Wrapped in a long blue feather boa, a small concrete gargoyle perches on a windowsill, leering out the window at the traffic passing through the intersection on the Brewer side of the Joshua Chamberlain Bridge.
Call it a harbinger of a new era for the old Leen Electric building on Wilson Street. The two-story brick building was recently purchased by Susan McGinley, who is known in the local arts community for her theater production and costume design skills.
“We are trying to restore the building to its original condition,” McGinley explained, pointing to its potential as both a theater and a dance studio.
The building, which fronts the Penobscot River and abuts the Chamberlain bridge, was built in 1929 and was most recently occupied by the now defunct Mountain Springs Water Treatment Co.
McGinley’s work crew has been gutting the interior of the building, exposing the worn hardwood floors, the painted brick walls and the massive floor joists. The building has approximately 4,000 square feet of floor space on each of its two floors.
Records at Brewer City Hall show that the property was sold in 1989 for $195,000. McGinley, who has entered into an installment sale contract with the owner, Jay Smith, said that the purchase price for the property approached $200,000.
“We are trying to open the space up as much as possible,” said Mark LeClair, an independent contractor who is heading up McGinley’s work crew. LeClair touted the building’s potential “flexibility.”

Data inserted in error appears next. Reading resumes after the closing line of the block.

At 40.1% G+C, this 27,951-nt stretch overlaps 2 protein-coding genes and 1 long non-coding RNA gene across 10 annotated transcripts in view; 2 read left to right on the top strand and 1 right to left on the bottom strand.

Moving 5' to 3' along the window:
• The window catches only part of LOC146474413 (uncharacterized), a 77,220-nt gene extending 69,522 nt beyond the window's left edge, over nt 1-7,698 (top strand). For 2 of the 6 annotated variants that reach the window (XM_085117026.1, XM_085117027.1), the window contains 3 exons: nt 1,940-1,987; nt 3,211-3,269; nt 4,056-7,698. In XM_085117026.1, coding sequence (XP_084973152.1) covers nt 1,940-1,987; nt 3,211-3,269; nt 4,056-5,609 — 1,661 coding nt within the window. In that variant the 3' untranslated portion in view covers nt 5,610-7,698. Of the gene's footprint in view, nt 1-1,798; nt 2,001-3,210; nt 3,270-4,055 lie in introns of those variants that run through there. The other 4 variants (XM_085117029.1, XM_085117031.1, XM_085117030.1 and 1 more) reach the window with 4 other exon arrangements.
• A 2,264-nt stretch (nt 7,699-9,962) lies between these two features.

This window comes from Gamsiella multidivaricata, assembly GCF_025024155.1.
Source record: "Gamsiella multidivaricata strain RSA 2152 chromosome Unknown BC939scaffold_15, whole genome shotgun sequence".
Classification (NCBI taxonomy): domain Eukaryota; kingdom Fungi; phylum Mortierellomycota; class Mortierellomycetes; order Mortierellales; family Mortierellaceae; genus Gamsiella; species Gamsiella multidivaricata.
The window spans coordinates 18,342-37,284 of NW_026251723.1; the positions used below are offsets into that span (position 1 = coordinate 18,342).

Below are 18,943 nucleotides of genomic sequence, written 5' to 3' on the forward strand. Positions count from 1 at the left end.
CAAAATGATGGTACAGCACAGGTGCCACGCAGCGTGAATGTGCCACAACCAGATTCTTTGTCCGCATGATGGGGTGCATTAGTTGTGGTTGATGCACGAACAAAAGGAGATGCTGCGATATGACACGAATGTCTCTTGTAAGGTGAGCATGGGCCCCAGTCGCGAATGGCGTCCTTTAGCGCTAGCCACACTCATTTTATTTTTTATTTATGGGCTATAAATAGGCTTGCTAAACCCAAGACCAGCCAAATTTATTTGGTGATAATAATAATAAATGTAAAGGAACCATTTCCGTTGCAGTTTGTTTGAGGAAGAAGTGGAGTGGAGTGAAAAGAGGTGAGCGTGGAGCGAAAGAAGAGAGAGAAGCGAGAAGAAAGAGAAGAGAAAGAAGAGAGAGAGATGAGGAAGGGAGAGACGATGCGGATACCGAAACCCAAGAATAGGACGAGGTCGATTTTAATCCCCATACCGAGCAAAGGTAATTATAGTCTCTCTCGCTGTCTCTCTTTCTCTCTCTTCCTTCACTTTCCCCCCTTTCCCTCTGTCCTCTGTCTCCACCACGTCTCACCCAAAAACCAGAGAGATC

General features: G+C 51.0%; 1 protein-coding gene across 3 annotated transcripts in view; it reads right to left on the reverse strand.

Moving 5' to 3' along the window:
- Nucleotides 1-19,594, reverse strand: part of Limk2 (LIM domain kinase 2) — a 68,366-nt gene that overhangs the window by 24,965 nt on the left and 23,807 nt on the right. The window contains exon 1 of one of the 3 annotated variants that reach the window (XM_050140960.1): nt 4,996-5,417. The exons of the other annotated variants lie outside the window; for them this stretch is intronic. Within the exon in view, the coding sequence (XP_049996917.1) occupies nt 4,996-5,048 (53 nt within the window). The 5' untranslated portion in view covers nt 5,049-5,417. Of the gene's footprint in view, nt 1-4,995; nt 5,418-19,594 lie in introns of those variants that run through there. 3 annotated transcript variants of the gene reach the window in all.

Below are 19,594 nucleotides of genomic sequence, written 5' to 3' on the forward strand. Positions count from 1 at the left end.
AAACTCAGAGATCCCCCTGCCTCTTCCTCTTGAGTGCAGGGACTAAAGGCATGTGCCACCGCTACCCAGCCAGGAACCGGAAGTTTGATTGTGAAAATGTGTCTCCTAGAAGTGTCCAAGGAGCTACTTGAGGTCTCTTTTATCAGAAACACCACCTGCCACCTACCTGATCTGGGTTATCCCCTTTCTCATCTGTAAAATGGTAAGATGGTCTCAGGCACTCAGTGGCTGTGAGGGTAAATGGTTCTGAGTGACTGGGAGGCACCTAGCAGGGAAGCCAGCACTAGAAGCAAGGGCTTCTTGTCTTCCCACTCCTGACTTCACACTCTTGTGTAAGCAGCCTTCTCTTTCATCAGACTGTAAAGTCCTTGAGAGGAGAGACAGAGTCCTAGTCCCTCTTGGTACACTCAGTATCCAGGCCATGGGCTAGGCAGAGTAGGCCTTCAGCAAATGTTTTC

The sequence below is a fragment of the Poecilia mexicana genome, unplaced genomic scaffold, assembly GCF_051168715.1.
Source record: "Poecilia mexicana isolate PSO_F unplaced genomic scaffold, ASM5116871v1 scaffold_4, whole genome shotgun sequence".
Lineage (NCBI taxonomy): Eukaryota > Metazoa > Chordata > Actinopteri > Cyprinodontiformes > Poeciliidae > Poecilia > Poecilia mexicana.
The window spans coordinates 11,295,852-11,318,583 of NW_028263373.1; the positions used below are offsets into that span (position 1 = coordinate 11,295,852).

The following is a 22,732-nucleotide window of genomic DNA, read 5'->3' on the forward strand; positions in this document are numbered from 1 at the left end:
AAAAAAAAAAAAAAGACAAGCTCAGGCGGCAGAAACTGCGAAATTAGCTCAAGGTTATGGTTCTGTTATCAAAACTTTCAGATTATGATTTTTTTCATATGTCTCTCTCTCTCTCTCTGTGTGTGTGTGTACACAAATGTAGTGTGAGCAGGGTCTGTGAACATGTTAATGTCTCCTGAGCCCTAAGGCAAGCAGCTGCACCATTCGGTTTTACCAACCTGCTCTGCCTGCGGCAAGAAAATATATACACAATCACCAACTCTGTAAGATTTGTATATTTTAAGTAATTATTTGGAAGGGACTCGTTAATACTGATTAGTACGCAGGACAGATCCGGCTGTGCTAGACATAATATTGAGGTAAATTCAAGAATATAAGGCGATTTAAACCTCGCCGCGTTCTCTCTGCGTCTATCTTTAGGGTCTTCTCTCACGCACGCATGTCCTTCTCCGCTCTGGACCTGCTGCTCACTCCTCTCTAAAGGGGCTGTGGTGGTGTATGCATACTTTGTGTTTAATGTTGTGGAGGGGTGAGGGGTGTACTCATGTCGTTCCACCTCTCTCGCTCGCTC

In addition to the productions of her own company, Theater Productions Unlimited of Maine, McGinley explained that she will look for “nonprofits” and “professional production companies” to rent the space for their use.
Theater Productions Unlimited was recently incorporated and is backed financially by McGinley. Assessor’s records in Eddington show McGinley recently sold significant acreage in the Hatcase Pond area to the Brewer Water District.
“Every bit of good theater brings about a larger market,” McGinley claimed, explaining her approach to gaining a local market for her proposed productions, which tentatively include the full range of entertainment, from comedy to musicals to children’s shows.
When opened, McGinley’s theater will represent one of only two professional theater facilities in the area.
“It’s a tough market,” noted Mark Torres, director of Bangor’s professional Penobscot Theatre Company. “However, the return is favorable when we put a quality product on the stage.”
Torres echoed McGinley’s analysis of the local arts market, noting that “if it’s a good product, it stimulates the market.”
“I think she’s a visionary,” said John Supranovich, one of the many local notables listed as “friends” of the proposed theater in promotional materials being distributed. “She’s as connected to the theater community, in the East Coast anyway, as anyone I know.”
Supranovich said he first met McGinley when she produced the musical “Nunsense” for St. Joseph Hospital back in 1992.
With family in Bangor, McGinley returned to the area in 1986, ending her academic and professional theater career in the Boston area.